In Year 2, assume the value of the stock rises, and the value of the employee’s stock option holdings increases by $3 million over the previous year. The employer would not be able to claim an increased tax deduction, because the estimated value it recorded on the grant date was designed to take into account future fluctuations in the value of the options. At the same time, because the options actually increased in market value, the employee would report another $3 million in income for Year 2, to be taxed at ordinary rates.
Assume in Year 3, the stock options lose value. The employee would be able to use those losses to offset other taxable income.
Senator Ron Wyden, the ranking Democrat on the Senate Finance Committee, introduced a bill in the previous Congress called the Modernization of Derivatives Act, which would subject derivatives to mark-to-market taxation and tax the gains at ordinary income tax rates on an annual basis. Stock options are derivatives, since they derive their value from the underlying stock. However, as currently written, the Wyden bill would exempt derivatives that are paid as compensation. A better approach would be to drop that exemption, limit corporate tax deductions for stock option compensation to the value reported on the corporate books in the year the compensation was granted, and tax employees on the ongoing mark-to-market value of their stock option holdings until the options are exercised.
Problems Solved by Ending the Tax-Book Gap for Stock Options
Doing away with the mismatch between what corporations report on their books as an expense and what they deduct as an expense on their tax returns for stock options could solve several problems caused by the existing rules.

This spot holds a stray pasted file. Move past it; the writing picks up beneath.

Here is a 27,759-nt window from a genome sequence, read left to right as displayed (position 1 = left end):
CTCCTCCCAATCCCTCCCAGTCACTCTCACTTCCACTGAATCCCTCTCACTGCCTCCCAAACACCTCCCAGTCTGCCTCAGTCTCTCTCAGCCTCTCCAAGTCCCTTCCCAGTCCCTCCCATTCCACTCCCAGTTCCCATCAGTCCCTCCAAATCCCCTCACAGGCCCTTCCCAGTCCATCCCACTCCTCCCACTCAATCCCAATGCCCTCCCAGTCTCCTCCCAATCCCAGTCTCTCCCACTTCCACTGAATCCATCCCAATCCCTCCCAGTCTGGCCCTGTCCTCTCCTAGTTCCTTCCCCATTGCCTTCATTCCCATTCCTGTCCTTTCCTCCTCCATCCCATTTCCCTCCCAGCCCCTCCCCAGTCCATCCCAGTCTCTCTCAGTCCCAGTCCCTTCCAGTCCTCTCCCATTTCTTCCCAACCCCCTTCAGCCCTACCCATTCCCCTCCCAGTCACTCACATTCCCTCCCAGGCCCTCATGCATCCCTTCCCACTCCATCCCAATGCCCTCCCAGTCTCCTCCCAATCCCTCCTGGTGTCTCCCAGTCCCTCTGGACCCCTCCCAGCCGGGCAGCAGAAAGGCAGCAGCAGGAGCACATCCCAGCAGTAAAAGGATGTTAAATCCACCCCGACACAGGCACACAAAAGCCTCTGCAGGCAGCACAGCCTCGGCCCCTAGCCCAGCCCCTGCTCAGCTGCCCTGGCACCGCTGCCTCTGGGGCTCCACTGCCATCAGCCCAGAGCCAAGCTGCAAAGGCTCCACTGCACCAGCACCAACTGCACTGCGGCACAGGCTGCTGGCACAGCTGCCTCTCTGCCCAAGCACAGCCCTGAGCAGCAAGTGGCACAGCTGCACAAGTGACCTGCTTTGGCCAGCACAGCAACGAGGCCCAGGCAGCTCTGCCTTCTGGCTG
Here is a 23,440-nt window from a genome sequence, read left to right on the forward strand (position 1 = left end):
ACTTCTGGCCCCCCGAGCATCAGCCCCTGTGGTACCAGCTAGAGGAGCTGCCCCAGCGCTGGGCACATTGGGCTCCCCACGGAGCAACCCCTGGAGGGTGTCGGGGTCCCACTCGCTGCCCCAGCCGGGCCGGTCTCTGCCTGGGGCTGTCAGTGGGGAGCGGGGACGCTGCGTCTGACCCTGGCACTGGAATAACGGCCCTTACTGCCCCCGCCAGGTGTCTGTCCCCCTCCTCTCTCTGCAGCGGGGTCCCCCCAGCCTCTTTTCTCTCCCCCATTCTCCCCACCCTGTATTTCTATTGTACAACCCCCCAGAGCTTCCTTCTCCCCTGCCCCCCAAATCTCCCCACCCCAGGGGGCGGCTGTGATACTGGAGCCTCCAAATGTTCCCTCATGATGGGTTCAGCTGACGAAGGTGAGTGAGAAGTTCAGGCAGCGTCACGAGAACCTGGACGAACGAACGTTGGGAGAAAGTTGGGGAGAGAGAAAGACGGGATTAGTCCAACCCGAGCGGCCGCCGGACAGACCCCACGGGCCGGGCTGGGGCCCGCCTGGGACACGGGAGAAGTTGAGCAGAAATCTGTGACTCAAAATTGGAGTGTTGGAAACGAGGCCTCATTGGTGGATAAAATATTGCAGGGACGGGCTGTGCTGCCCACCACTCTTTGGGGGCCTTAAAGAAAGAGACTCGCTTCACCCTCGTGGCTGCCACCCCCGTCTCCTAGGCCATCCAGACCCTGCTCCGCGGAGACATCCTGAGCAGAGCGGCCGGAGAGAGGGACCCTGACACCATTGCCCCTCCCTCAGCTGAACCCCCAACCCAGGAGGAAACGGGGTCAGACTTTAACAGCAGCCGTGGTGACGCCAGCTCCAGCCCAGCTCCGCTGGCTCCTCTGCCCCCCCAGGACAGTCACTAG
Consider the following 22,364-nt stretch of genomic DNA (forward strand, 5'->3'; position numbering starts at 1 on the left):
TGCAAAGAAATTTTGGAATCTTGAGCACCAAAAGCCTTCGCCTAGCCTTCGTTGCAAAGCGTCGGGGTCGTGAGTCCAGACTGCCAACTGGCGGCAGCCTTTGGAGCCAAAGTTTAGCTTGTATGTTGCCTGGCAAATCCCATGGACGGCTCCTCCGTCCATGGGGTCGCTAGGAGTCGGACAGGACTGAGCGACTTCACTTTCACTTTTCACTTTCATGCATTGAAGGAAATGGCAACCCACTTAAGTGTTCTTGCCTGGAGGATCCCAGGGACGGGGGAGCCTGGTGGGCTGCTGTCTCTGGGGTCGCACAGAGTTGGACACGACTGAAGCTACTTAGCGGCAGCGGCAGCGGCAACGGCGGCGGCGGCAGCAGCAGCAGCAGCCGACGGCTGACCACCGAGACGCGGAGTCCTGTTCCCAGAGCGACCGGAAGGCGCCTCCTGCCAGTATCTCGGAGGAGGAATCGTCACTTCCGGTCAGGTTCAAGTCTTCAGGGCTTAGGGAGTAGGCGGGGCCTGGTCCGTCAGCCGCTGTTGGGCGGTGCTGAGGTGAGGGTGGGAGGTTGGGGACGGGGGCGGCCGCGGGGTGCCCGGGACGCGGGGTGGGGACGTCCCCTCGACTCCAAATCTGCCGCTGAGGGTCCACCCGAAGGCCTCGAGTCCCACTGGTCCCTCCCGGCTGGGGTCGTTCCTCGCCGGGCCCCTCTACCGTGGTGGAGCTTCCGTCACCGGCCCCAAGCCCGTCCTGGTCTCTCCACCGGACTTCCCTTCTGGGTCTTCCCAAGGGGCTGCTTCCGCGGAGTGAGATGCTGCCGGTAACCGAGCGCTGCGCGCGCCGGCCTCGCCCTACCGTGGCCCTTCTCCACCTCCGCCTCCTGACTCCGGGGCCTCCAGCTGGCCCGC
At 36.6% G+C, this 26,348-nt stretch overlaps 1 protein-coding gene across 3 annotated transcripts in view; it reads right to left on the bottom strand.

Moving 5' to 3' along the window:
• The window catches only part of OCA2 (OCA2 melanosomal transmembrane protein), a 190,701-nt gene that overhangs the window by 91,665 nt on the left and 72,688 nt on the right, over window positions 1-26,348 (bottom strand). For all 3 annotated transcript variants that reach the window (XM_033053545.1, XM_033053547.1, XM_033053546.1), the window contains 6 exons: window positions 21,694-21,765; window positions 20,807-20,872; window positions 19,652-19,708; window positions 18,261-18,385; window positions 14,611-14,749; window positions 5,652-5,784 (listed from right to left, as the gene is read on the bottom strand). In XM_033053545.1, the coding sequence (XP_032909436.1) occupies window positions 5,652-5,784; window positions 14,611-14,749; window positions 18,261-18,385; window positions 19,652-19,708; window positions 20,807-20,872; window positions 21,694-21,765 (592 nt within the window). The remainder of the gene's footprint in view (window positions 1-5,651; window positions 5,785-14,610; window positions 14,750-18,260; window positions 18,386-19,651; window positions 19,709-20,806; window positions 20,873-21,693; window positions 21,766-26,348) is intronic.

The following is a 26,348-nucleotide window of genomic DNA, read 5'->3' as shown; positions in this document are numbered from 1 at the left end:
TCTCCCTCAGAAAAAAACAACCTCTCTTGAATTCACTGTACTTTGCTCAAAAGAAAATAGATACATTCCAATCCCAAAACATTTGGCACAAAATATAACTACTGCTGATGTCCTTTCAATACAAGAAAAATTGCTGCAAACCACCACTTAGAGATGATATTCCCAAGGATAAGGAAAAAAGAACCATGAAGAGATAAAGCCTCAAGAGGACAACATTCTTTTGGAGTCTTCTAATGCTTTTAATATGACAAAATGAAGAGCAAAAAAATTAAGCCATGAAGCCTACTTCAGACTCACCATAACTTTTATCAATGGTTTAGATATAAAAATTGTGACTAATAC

First, the current rules encourage corporations to minimize the stock option expenses recorded on their books in order to maximize income, and to grant excessive stock options to their executives in order to take advantage of outsized tax deductions. Requiring corporations to value stock option compensation the same way for accounting and tax purposes would eliminate both distortions.
Second, current stock option tax deductions are very difficult to audit. Senior executives often wait years to exercise their options, making it hard to verify their strike price and grant dates. In addition, they may exercise multiple options that were granted in different years, with different strike prices, creating layers of complexity that make audits time consuming and expensive. Corporate taxes would be simplified if employers had to claim stock option tax deductions in the same years and in the same amounts as the when the stock option expenses appear on the corporate books. It would also make it much harder for corporations to cheat, either by altering strike prices or stock option grant dates, as has happened in the past. The desire to report the lowest possible costs on their books would be balanced against their desire to deduct the largest possible expense for tax purposes.
Third, the current stock option rules create a strange dynamic in which the most profitable corporations generate the largest stock option deductions and consequently pay the least in taxes. A corporation that is more successful than expected will see the value of its stock options rise (because the value of the stock will exceed what was estimated at the time the options were granted) resulting in a larger tax deduction when the options are exercised. The larger deduction means that the better a corporation does, the more stock options will reduce its taxable income, in some cases allowing successful companies to avoid taxes altogether. That dynamic would be eliminated if corporations simply deducted the book expense at the time the options are granted.